If you’re getting a job in France you should make sure you know what you’re signing up for. Not just in terms of your duties and responsibilities, but also the obligations and benefits that come with it. This post will explain the differences between the different types of French work contracts you can expect to be offered.
The three main French work contracts
1) Temporary contract – Interim
An interim contract is a temporary position, usually short-term. As an intérimaire you work for an agency. This agency will then send you to work for another company for a limited period of time. This is known as a mission. Your mission ends either on a specified date, or if no end date is known, when the job needed doing has been completed.
There are of course both advantages and disadvantages to this type of work. Let’s start with advantages.
You have plenty of flexibility. Most missions go week to week meaning that if you’re fed up with what you’re doing you can simply finish the week and move onto something new. Of course doing this too frequently could cause your agency(ies) to become fed up with you in turn, but nevertheless it does make moving around easier.
In addition to the flexibility, you also earn a higher wage than if you did the same job on a different contract. This is because of the précarité d’emploi aka the job precarity. Basically, because you never know when your next mission will be you get paid more cash in case you need to get by without any work for a while. So if you’re not planning on being here for a long time, this type of position could help you have some extra money to travel and enjoy the culture.
A problem with this type of work is that competition for missions is fierce and you’re often battling for menial positions. Finding regular missions can be difficult due to the large number of people also looking for such work. Not only that, typical types of work with these contracts include warehousing, delivery driving, entry-level administration, reception work, and cleaning.
2) Fixed term contract – Contrat à durée déterminée (CDD)
This kind of contract is typically offered if you’re being hired to complete a specific job within a specific period of time. Often this is as a replacement for someone who is absent from work, whether on extended holidays, sick, or on maternity leave.
Your duration of the contract is specified from the outset, ending either on a specified date, or if no end date is known, when the job needed doing has been completed. At the end of your contract, it is possible for you and your employer to agree to renew it. It is only permitted to renew a CDD twice and these renewals may not exceed the maximum duration allowed by law. The maximum duration depends on the nature of the job in question, however in most cases it is 18 months. Full details here. If your contract exceeds the maximum duration permitted, you are entitled by law to request that your CDD be changed to a CDI, or permanent contract.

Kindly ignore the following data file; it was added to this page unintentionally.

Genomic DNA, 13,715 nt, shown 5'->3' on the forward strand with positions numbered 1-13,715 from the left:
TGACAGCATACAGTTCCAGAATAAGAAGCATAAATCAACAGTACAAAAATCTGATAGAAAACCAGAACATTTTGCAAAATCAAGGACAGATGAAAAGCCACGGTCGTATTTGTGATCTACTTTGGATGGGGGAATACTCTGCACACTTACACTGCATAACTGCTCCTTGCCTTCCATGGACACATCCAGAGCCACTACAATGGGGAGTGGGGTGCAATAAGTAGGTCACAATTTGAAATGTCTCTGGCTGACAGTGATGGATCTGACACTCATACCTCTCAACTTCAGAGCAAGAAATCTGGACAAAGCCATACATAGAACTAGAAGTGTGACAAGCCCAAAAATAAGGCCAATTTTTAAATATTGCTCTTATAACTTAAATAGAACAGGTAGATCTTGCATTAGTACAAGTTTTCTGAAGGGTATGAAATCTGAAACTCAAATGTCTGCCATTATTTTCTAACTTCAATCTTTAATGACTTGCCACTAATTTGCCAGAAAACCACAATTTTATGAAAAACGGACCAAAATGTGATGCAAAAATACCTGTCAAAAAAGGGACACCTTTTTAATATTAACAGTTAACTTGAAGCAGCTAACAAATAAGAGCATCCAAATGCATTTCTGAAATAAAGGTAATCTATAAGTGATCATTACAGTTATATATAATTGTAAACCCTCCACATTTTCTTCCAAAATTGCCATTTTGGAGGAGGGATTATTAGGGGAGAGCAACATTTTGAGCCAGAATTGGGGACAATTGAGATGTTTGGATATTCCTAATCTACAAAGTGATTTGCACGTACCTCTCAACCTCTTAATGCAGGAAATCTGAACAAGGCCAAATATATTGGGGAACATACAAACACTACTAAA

At the end of a CDD contract, you will receive a prime de précarité or job precarity bonus similar to interim work. This is equal to 10% of your total gross salary during the CDD. It’s worth noting however that if you go from a CDD to a CDI with the same company you will not receive this bonus. In order to receive your bonus your CDI contract cannot begin the day immediately following the end of your CDD. For example, if your CDD ends on July 14th 2016, you want your CDI to begin at least on July 16th 2016. If it begins on July 15th 2016 then you won’t receive the bonus. This also applies to interim contracts by the way.
3) Permanent contract – Contrat à durée indéterminée (CDI)
Of all the different types of French work contracts, this is the most sought after. If you sign a CDI contract you are being hired to perform a job indefinitely. The most important benefit of being under such a contract is how much easier it makes dealing with tricky aspects of life. As you have great job security, you are now seen to be in a much more stable position by outside organisations. With a CDI you will find it much easier to rent a house or apartment in your name, negotiate a loan from the bank, buy a car on credit, basically anything that is a big financial commitment will be facilitated by having a CDI. In fact, there are certain things which are almost, if not completely, impossible with any of the other types of French work contracts.
Of the three main types of French work contracts that you could be offered when getting a job as an expat in France, they all have their advantages and disadvantages. If you’re here for a short time such as on a gap year, and you want to travel round the country regularly and experience all the different cultures, then interim or CDD contracts are probably the way to go. On the other hand, if you’re looking to be in the land of cheese, wine, and baguettes here for a long time or even permanently, a CDI (permanent contract) is the best way to go.